Among those things, many organizations learned that employees don’t have to be at desks or in cubicles in a central location for specific hours. They also learned they don’t have to move employees to a central location and there could be value in having some employees in locations other than wherever the headquarters might be. I suspect even the idea of having a headquarters or “main office” is likely to change.

Education has been writhing and churning under the weight of mandates and expectations from federal, state, and local governments as well as parents. Even before critical race theory became one of the most misunderstood theories on the planet, teachers were already wrestling with trauma-informed instruction and cultural relevance on top of math and literacy mandates and expectations compounded and confounded by parental expectations and misunderstandings about what teachers can actually do in 48 minutes or less when there are over 20 nearly equally needy students in the room.

I have never before heard of so many teachers who are, barely two months into the school year, done. Just done. Done with kids and their attitudes. Done with parents. Done with administrators who are caught between several rocks and hard places. Done with trying to design lesson plans with all kinds of options because there is no way of knowing how many kids will be in the room and how many will have to try to join the class virtually.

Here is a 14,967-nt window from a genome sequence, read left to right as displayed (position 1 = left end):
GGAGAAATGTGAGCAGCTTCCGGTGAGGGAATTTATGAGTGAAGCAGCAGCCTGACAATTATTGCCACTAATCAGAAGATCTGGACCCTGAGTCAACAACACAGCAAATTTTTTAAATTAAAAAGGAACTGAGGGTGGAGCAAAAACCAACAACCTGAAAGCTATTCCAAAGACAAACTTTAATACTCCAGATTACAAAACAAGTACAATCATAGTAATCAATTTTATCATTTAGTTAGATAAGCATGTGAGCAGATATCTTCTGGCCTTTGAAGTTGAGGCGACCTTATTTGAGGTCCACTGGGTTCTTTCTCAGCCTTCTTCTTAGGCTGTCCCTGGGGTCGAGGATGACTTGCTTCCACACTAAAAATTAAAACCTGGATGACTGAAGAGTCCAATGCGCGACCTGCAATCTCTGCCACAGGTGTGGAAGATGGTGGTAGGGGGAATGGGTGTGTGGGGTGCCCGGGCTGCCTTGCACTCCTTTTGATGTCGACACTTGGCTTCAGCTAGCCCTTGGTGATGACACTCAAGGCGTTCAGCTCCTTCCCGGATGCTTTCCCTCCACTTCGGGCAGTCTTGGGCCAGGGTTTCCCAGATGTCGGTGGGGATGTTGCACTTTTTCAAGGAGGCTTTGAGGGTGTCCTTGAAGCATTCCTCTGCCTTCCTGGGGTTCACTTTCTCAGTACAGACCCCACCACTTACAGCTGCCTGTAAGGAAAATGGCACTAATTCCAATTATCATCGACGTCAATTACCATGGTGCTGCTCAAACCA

The turbulence in education is bound to affect companies of all types and all sizes. That ripple effect is as inevitable as the disturbances on water when a pebble is dropped only there is nothing calm about this water. In fact, the pebble probably serves to amplify the disturbances.

People want to do work that is meaningful and appreciated, they want to be fairly compensated, and they want to work with and for people who aren’t jerks. Apparently that’s a lot to ask for, and it shouldn’t be.

Years ago I had an employee who came to me to complain that I never thanked her. She said she’d noticed that I also expressed gratitude to those who worked extra hours or came through on a project with a demanding schedule and probably demanding customer, but I never thanked her. I remember thinking that it was absurd to thank someone for doing their job, but then I got to thinking about the fact that she was always on time, she was always responsible, she always did her work even if not necessarily exceptionally, and she got along well with the rest of the team and others.

It’s easy to ignore those folks. The ones who quietly do their jobs and do them competently, even well. They’re not the troublesome employees and they’re not the superstars. They are the ones, however, who keep the engines of commerce running. I could stretch that metaphor but I won’t because I’m sure you get it. And so, periodically, I made a point of thanking her for being there and doing her job conscientiously and well.

She taught me to be grateful for all of my team members and to make sure they felt appreciated. There was little I could do about compensation, but I could make sure I wasn’t a jerk.

Based on limited insight and a bunch of reading, I think the Great Resignation is an important shift and that people are tired of unreasonable expectations, a lack of civility, and a lack of appreciation. I think some people will tolerate less compensation if they are valued and if they believe the boss supports them. Whether or not bosses understand this is a very different story.